As many of you know, the Airport Authority team has been working hard over the past several years on the Airport Development Plan (ADP), which envisions the replacement of the aging and outdated Terminal 1, along with related improvements. Our goal is to ensure that your airport can continue to provide a world-class customer experience for decades to come.
Last week, we took a big step in this process. We released a revised environmental study for the ADP that improves on the plan in a number of important ways. As you’ll recall, the original Draft Environmental Impact Report (DEIR) was released in July 2018, and the community had a lot to say about it! Since then, we’ve held more than 100 meetings and did a lot of listening. Then we went back and revised our thinking to make the project work better for everyone.
When we say “everyone,” we’re talking about the 24 million people who fly each year to visit families and friends or conduct business; as well as our neighbors who live and work around the airport; and, of course, the 9,400 people who come to work at SAN every day.
The planning process has been a collaborative experience with regional partner agencies, stakeholders and the greater San Diego community, as we seek to create a plan that address the significant growth in passenger volumes we’ve seen over the years.
Nowhere is the impact of this growth more evident than in the cramped and overburdened Terminal 1. It was built in 1967 and served 2.5 million passengers its first year. In 2018, the same facility served 12 million passengers. Realistically, Terminal 1 has outlived its useful lifespan. That’s a point on which virtually everyone agrees.
So the newest vision includes everything we’ve long planned for in a new, modern airport terminal, including more gate-area seating, restaurants and shops, as well as additional security checkpoints with more lanes. The plan still calls for a proposed on-airport access road that would remove an estimated 45,000 cars per day from North Harbor Drive.
But here are six important areas in which we’ve made changes to the original plan based on your feedback:
* Transportation/Transit: The Airport Authority is working with SANDAG and other regional agencies to assist in their efforts to determine the best transit solution for carrying people to the airport. The Airport Authority has set aside space between the terminals for a transit station that could connect to a project chosen by regional transportation planning agencies. In addition, the Airport Authority will launch an all-electric shuttle fleet early next year that will carry transit riders from the Old Town Transit Center to the airport and back.
* Forecast: The official activity forecast that projects growth in passenger numbers and flights has been updated, using data from 2018. The new forecast was approved by the FAA in mid-2019.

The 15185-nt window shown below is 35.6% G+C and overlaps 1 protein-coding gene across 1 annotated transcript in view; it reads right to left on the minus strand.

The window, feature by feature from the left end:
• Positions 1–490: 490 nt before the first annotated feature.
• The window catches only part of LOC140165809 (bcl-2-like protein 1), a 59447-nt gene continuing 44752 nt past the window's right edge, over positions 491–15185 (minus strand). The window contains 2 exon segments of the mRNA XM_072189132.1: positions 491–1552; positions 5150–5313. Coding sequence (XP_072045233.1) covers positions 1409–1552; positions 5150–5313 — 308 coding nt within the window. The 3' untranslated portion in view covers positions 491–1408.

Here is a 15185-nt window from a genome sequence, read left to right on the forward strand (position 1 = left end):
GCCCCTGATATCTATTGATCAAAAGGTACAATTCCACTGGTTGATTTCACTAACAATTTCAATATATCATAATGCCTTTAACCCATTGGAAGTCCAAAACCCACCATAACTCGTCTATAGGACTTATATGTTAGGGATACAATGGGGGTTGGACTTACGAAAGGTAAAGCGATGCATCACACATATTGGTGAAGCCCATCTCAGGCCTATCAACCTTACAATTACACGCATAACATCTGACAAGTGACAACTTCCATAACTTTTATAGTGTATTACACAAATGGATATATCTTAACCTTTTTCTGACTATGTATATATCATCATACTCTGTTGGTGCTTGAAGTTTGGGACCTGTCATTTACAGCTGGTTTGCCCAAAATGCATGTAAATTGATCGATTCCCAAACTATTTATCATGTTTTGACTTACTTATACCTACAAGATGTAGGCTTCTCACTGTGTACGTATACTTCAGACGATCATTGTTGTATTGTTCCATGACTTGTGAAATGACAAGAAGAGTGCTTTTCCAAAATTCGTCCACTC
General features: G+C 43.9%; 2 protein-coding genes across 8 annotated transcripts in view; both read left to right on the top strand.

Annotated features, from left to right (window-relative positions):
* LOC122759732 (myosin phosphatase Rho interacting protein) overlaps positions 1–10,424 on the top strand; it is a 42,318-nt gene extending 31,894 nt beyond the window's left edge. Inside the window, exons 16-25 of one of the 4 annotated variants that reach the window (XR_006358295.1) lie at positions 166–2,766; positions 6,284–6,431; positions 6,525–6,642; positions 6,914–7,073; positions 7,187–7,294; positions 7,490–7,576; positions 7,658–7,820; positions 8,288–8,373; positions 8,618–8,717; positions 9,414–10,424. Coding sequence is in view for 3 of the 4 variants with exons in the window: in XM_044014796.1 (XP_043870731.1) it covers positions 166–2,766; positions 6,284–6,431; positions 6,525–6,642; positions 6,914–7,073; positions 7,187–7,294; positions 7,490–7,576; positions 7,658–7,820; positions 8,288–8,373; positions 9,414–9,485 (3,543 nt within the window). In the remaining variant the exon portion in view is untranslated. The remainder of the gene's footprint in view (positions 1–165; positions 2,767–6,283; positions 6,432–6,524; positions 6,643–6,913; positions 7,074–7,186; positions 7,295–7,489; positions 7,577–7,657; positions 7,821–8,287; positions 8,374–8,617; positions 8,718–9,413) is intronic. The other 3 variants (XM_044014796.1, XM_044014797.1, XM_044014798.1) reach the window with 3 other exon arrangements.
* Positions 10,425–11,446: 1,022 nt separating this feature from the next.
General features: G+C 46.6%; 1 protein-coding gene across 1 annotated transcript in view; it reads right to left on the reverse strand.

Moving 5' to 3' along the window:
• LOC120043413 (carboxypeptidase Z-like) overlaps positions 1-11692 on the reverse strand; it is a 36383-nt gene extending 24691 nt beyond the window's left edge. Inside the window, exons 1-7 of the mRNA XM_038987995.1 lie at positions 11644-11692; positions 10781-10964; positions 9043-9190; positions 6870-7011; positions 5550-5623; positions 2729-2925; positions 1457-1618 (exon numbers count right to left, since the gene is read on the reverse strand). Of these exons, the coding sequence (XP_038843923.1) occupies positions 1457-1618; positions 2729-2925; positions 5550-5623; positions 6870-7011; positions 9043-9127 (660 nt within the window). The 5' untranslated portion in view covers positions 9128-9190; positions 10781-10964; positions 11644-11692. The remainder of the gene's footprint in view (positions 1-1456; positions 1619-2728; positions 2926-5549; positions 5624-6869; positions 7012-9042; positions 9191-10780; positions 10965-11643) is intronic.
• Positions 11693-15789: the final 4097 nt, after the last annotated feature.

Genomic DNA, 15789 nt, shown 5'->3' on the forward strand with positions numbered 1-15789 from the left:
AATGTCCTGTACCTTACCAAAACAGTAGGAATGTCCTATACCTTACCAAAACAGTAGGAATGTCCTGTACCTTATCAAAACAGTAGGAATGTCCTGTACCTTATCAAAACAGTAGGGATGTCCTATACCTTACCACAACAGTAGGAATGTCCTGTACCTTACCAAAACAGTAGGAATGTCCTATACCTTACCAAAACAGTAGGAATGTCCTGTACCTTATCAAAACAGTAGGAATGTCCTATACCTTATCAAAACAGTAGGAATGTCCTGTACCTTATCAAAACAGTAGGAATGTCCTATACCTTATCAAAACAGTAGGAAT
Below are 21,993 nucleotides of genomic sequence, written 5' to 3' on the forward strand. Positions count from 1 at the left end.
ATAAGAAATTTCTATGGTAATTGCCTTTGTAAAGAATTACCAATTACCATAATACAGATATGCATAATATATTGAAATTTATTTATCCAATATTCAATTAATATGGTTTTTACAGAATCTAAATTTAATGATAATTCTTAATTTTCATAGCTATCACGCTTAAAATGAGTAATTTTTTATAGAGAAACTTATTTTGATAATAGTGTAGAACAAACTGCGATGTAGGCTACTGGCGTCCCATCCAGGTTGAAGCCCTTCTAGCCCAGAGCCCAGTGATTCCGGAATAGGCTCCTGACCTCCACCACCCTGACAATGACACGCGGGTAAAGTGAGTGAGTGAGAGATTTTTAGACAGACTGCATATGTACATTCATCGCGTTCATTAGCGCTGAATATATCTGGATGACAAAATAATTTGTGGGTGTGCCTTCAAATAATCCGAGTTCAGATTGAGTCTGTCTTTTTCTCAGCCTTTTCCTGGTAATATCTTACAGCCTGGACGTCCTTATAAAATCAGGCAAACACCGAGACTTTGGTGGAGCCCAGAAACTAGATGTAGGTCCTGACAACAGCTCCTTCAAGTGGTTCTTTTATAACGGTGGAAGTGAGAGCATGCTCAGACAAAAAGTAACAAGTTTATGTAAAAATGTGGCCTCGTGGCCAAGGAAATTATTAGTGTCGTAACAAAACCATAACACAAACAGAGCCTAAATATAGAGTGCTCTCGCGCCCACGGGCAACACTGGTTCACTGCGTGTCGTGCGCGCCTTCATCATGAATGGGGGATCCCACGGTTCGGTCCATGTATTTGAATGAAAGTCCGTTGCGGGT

* FAA Funding for Off-Airport Improvements: The Airport Authority has submitted a request to the FAA to approve using airport revenues to help fund off-airport roadway and transit projects designed to increase mobility to the airport.
* Parking: The size of a planned parking structure in front of the new Terminal 1 has been reduced by 2,000 spaces, from a maximum of 7,500 spaces to 5,500 spaces (a net increase of only 650 spaces from 2018), to make room for the potential transit station.
* Climate Action Plan: The revised ADP is better aligned with the City’s Climate Action Plan. Initiatives include expanded electric vehicle charging infrastructure, a bicycle path on Harbor Drive and new incentives to promote alternative commuting habits among employees.
* Sea-level Rise: The Airport Authority has completed a plan to address impacts from higher sea levels, more intense rainfall and extreme heat. For example, there is a plan to expand stormwater systems that provide the ability to capture and reuse more than 39 million gallons of rain annually. The Airport Authority is also partnering with Scripps Institution of Oceanography to monitor sea levels using advanced sensors in San Diego Bay.
One thing that hasn’t changed in the ADP is the need that drives it. A new Terminal 1 will ensure that the airport can provide a better experience for passengers as their numbers increase – and passenger volumes will continue to grow regardless of whether Terminal 1 is replaced. The FAA and the marketplace dictate how many airplanes can take off and land. It is SAN’s single runway – not the terminals – that determines the ultimate capacity of the airport.
You can read all about the ADP at http://www.san.org/plan
, or check out a concise summary of the project here. You can dive into the full Recirculated Draft EIR here – where you’ll find all of the revisions I talk about in this letter described in “Alternative 4.”
As always, thanks for your feedback, input and support.
Kimberly J. Becker
President / CEO